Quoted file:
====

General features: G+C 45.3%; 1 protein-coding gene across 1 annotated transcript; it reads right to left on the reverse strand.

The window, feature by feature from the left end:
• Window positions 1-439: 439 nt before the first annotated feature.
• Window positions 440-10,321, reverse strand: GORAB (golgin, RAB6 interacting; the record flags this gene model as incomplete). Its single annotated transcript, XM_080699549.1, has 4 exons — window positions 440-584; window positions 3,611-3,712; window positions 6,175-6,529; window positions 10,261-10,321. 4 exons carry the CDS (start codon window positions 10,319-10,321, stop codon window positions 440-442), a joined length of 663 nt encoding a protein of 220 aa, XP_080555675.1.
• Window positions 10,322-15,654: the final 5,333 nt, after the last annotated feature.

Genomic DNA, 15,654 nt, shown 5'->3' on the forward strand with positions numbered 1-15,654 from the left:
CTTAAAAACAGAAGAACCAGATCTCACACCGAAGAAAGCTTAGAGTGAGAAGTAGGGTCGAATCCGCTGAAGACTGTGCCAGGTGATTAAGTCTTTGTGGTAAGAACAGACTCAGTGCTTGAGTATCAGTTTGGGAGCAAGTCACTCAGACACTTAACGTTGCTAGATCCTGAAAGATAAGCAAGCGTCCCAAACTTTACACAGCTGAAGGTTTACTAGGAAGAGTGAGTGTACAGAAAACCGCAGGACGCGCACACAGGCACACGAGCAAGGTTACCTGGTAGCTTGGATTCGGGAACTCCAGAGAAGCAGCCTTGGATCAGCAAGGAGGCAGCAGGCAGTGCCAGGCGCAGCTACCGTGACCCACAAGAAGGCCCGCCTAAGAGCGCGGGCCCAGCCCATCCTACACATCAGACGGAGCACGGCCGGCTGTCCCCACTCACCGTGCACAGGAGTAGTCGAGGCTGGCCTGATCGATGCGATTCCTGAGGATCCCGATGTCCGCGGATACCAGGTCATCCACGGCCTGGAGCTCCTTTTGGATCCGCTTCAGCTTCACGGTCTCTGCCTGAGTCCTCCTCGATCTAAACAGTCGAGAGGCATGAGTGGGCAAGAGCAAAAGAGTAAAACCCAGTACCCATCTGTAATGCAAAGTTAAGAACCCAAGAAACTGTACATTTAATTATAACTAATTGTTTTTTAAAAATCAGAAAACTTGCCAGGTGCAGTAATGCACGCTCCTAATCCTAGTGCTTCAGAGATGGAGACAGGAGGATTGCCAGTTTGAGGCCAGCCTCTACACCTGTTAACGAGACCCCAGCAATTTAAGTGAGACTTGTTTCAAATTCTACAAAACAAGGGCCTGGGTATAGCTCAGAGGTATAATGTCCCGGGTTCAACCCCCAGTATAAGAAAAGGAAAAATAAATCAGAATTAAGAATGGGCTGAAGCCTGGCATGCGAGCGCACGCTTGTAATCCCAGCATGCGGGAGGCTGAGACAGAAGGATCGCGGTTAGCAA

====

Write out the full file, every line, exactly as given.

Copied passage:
General features: G+C 45.3%; 1 protein-coding gene across 1 annotated transcript; it reads right to left on the reverse strand.

The window, feature by feature from the left end:
• Window positions 1-439: 439 nt before the first annotated feature.
• Window positions 440-10,321, reverse strand: GORAB (golgin, RAB6 interacting; the record flags this gene model as incomplete). Its single annotated transcript, XM_080699549.1, has 4 exons — window positions 440-584; window positions 3,611-3,712; window positions 6,175-6,529; window positions 10,261-10,321. 4 exons carry the CDS (start codon window positions 10,319-10,321, stop codon window positions 440-442), a joined length of 663 nt encoding a protein of 220 aa, XP_080555675.1.
• Window positions 10,322-15,654: the final 5,333 nt, after the last annotated feature.

Genomic DNA, 15,654 nt, shown 5'->3' on the forward strand with positions numbered 1-15,654 from the left:
CTTAAAAACAGAAGAACCAGATCTCACACCGAAGAAAGCTTAGAGTGAGAAGTAGGGTCGAATCCGCTGAAGACTGTGCCAGGTGATTAAGTCTTTGTGGTAAGAACAGACTCAGTGCTTGAGTATCAGTTTGGGAGCAAGTCACTCAGACACTTAACGTTGCTAGATCCTGAAAGATAAGCAAGCGTCCCAAACTTTACACAGCTGAAGGTTTACTAGGAAGAGTGAGTGTACAGAAAACCGCAGGACGCGCACACAGGCACACGAGCAAGGTTACCTGGTAGCTTGGATTCGGGAACTCCAGAGAAGCAGCCTTGGATCAGCAAGGAGGCAGCAGGCAGTGCCAGGCGCAGCTACCGTGACCCACAAGAAGGCCCGCCTAAGAGCGCGGGCCCAGCCCATCCTACACATCAGACGGAGCACGGCCGGCTGTCCCCACTCACCGTGCACAGGAGTAGTCGAGGCTGGCCTGATCGATGCGATTCCTGAGGATCCCGATGTCCGCGGATACCAGGTCATCCACGGCCTGGAGCTCCTTTTGGATCCGCTTCAGCTTCACGGTCTCTGCCTGAGTCCTCCTCGATCTAAACAGTCGAGAGGCATGAGTGGGCAAGAGCAAAAGAGTAAAACCCAGTACCCATCTGTAATGCAAAGTTAAGAACCCAAGAAACTGTACATTTAATTATAACTAATTGTTTTTTAAAAATCAGAAAACTTGCCAGGTGCAGTAATGCACGCTCCTAATCCTAGTGCTTCAGAGATGGAGACAGGAGGATTGCCAGTTTGAGGCCAGCCTCTACACCTGTTAACGAGACCCCAGCAATTTAAGTGAGACTTGTTTCAAATTCTACAAAACAAGGGCCTGGGTATAGCTCAGAGGTATAATGTCCCGGGTTCAACCCCCAGTATAAGAAAAGGAAAAATAAATCAGAATTAAGAATGGGCTGAAGCCTGGCATGCGAGCGCACGCTTGTAATCCCAGCATGCGGGAGGCTGAGACAGAAGGATCGCGGTTAGCAA